Health Insurance

RECENT NEWS
CNNMoney.com  3 hrs ago  Comment 
Health insurers made oodles of money in 2016, despite losing millions of dollars on Obamacare.
Clusterstock  10 hrs ago  Comment 
Oscar Health, the $2.7 billion health-insurance startup, is going to start offering health insurance plans alongside the Cleveland Clinic in Ohio for the first time.  Oscar was co-founded by Josh Kushner, whose brother Jared is one of...
Forbes  Jun 14  Comment 
Iowa is trying to save health care as insurance carriers exit the marketplace. And political leaders should look favorably at this common sense solution.
Forbes  Jun 14  Comment 
The American Medical Association says caps on spending for patients covered by Medicaid health insurance for the poor hurt patients and medical innovation.
NPR  Jun 13  Comment 
With the 2018 health insurance market still in play, you might want to extend your job-based insurance until this fall, when the outlines of the health law's marketplaces should become clearer.
Clusterstock  Jun 9  Comment 
Oscar Health, the $2.7 billion health-insurance startup, is joining the ranks of businesses trying to pull healthcare data into a single platform that might be accessible to doctors treating a patient.  Electronic health records allow doctors...
Motley Fool  Jun 9  Comment 
A recent survey shows that 25% of Americans skip seeking medical care because of high costs.
Motley Fool  Jun 9  Comment 
There are myriad reasons going to the drugstore hurts the wallet.
CNNMoney.com  Jun 8  Comment 
Read full story for latest details.




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Types of Coverage

Private Coverage

Job-Based Coverage

Individual Policies

Association Health Plans

Consumer Driven Health Plans

Government-Funded Coverage

Medicare

Medicare is a federal health insurance program for: a) individuals aged 65 years and above; b) individuals under the age of 65 with certain disabilities; or c) or individuals with end-stage renal disease. There are three types of Medicare plans:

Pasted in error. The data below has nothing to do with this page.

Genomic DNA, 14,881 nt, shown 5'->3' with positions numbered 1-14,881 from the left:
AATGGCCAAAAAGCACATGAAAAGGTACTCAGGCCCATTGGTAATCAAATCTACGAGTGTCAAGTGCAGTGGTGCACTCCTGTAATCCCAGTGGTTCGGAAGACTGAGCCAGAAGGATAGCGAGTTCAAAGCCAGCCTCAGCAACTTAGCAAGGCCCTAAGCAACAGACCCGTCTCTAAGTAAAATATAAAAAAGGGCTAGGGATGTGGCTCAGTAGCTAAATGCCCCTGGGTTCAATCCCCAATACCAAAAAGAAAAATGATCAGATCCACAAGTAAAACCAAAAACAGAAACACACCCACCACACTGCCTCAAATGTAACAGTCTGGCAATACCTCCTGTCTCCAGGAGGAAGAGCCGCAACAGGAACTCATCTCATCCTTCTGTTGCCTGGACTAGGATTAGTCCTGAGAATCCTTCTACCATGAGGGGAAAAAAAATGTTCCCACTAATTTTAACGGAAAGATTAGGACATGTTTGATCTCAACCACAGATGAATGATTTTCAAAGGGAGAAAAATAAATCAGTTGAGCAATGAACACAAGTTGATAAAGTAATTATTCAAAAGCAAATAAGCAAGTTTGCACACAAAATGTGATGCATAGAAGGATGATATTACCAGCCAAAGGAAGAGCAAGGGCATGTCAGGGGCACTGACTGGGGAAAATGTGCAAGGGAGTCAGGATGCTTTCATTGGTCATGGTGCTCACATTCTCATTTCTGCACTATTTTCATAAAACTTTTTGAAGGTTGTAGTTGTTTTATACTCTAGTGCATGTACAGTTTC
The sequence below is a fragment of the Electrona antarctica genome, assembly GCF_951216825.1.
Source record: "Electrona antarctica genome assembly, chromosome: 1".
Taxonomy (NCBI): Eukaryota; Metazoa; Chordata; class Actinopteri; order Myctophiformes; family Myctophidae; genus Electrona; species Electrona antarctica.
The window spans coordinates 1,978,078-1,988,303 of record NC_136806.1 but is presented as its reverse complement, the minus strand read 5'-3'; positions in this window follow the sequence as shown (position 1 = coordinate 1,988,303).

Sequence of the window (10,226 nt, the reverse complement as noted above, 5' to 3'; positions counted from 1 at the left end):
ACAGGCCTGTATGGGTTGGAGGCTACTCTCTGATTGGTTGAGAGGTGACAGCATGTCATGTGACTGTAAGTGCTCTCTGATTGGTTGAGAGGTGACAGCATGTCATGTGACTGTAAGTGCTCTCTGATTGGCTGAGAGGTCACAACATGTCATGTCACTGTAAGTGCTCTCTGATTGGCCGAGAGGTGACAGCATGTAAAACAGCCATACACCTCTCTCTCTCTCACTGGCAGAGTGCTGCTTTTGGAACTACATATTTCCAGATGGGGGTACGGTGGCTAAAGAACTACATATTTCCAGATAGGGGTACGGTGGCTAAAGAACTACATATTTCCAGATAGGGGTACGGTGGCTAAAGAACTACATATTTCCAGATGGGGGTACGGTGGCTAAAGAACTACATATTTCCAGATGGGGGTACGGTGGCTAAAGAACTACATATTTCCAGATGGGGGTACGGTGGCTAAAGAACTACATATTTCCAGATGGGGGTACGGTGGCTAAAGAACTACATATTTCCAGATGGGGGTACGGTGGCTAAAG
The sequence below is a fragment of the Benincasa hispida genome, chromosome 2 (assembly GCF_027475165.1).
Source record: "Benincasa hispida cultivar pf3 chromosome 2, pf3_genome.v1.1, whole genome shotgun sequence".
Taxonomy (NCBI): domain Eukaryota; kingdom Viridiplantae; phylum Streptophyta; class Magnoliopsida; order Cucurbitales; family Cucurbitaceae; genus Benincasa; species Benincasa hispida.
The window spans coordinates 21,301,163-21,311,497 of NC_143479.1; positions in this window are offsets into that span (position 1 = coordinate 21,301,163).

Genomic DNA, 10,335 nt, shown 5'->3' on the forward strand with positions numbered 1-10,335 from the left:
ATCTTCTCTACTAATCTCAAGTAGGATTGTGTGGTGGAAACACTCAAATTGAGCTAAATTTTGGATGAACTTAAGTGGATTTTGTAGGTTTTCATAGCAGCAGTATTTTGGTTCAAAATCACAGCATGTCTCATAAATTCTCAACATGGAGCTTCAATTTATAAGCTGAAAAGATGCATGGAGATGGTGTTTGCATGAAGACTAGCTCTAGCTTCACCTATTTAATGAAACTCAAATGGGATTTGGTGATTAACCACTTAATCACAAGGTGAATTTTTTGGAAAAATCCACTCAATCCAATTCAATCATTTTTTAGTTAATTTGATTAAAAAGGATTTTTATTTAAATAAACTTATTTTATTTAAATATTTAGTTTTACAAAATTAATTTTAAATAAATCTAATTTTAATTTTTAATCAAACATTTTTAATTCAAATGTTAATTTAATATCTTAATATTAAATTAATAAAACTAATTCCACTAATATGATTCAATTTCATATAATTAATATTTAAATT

• Original Medicare Plan, which consists of two parts:
    • Hospital Insurance (Part A): This part pays for inpatient care at public hospitals, critical access hospitals (small facilities that give limited inpatient and outpatient services to people in rural areas), skilled nursing facilities (not custodial or long-term care) as well as hospice care and some home health care. All individuals eligible for Medicare are enrolled automatically and free of charge in Part A.
    • Medical Insurance (Part B): This part pays for doctor visits, outpatient hospital care and other necessary medical services not covered by Part A, such as physical and occupational therapy, and some home health care. Part B is optional and, in 2008, most beneficiaries paid monthly insurance premiums of $96.40. Beneficiaries must also pay an annual deductible before Part B coverage kicks in.
2008 Part B Monthly Insurance Premiums Yearly Income (Single Individual) Yearly Income (Married Couple) Yearly Income (Married Individual)
$96.40$82,000 or less$164,000 or less$82,000 or less
$122.20$82,001 - $102,000$164,001 - $204,000NA
$160.90 $102,001 - $153,000$204,001 - $306,000NA
$199.70$153,001 - $205,000$306,001 - $410,000$82,001 - $123,000
$238.40above $205,000above $410,000above $123,000
  • Medicare Advantage Plans (Part C), formerly known as Medicare+Choice, are private health insurance plans under the Medicare program. These plans pay for more medical services than the Original Medicare Plan by packaging Part A, Part B and additional coverage into one convenient bundle. Part C is optional and beneficiaries often pay higher monthly insurances premiums, but lower deductibles, than those required for Part B. Medicare Advantage is only offered in certain parts of the country and includes HMO Plans, PPO Plans, Medicare Private FFS Plans, Medicare MSA Plans or Medicare Special Needs Plans.
  • Medicare Prescription Drug Plans (Part D) add prescription drug coverage to the Original Medicare Plan, Medicare MSA Plans, some Medicare Cost Plans and some Medicare Private FFS Plans. Each plan is run by a private company and, hence, varies slightly from other plans that fall under Part D. However, all such plans conform to standards set by the federal goverment. Part D is optional and beneficiaries pay monthly insurance premiums and an annual deductible in exchange for a large degree of flexibility in choosing what drugs need to be covered by these plans.

Medicaid

State High Risk Pools

Trends

Number Uninsured and Uninsured Rate (1987-2007)

Difference in 2-Year-Average Uninsured Rates by State (2006-2007)

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